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Awhile back we read the Young James Bond series by Charlie Higson. I enjoyed it so much more than many of adult books I have read, it started me looking for more Young Adult books. Personally, I do not enjoy stories with too much romance - especially if it is graphically described, and I find the Young Adult books to be a bit far less graphic in this regard. But another aspect of this, is that they can not depend on sex to sell the book - so they have to actually work on developing a decent plot. Some books, like Charlie Higson's have the added benefit of being something both my son and I can enjoy together.
My oldest is only 7, and while he loved the Young Bond series, he did not really take an interest in this book. That is fair enough, I do believe 7 is well below the target age for this book, and I feel it is something he will enjoy in a few years. I also think if he had not discovered graphic novels, he would have taken a great deal more interest in this now, but as it is, his main interest now is super heroes. I did enjoy the book though, and I even bought the second book in the series, which I am reading now, but I can't really say it compares with Higson's books. That isn't to say it is a bad book, only that Higson's books are truly head and shoulders above any of the competition.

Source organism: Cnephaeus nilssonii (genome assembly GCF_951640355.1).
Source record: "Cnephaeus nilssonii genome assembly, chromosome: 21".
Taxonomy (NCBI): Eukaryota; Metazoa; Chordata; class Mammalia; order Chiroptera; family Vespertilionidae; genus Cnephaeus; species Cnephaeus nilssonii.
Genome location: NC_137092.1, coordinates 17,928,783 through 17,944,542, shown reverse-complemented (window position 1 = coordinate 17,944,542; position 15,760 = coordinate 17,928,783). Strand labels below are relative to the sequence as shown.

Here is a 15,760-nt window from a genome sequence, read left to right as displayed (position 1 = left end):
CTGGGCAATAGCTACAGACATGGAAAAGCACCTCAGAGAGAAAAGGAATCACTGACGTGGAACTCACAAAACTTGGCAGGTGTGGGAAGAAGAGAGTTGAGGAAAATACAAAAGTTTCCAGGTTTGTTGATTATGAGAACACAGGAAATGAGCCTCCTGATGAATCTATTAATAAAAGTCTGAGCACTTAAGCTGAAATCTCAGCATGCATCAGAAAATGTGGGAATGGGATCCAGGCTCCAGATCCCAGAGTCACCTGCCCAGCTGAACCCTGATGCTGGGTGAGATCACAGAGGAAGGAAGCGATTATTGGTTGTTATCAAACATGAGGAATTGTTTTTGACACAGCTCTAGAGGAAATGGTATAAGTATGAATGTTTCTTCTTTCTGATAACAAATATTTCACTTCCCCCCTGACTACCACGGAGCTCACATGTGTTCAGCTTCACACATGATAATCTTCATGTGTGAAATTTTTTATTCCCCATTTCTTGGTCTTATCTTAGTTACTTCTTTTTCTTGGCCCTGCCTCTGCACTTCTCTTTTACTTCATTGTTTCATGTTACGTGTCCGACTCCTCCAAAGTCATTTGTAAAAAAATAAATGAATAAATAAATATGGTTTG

If you buy this book expecting to read something in the style of Arthur Conan Doyle, you will be deeply disappointed. Andrew Lane's writing style is completely different, and I feel it is for the best that he has not made attempts to ape Doyle. It is very unlikely he would have been able to pull it off anyway. Instead he has created his own set of stories, using Doyle's character's name, and the basic premise of a mystery and adventure story. I do feel that these books lean far more to the adventure, and contain far less mystery, but that is appropriate to the target age group.
This book attempts to show us the young Sherlock Holmes as he develops, from a fairly typical upper class British schoolboy to a budding detective. A large part of Sherlock's development is due to the tutor chosen for him by his older brother Mycroft Holmes. Mycroft has retained the services of a rather unique teacher, Amyus Crowe, an American who also tutored Mycroft, and it seems doubles as some sort of a bounty hunter as well. Mycroft is meant to have a desk job with the foreign office, but one begins to suspect there is a bit more to it than this. There are several loose ends here which are never tied up. Why has Mycroft chosen such an unusual form of education for his brother? Is he training him to be an agent or spy of some sort? What of their parents - it seems the father is an Army officer serving in India, and their mother is "unwell", but neither parent seems to take any role in the boys care or upbringing at all. Instead he is moved from a boarding school to a previously unknown relative, and placed under the tutelage of Mr Crowe.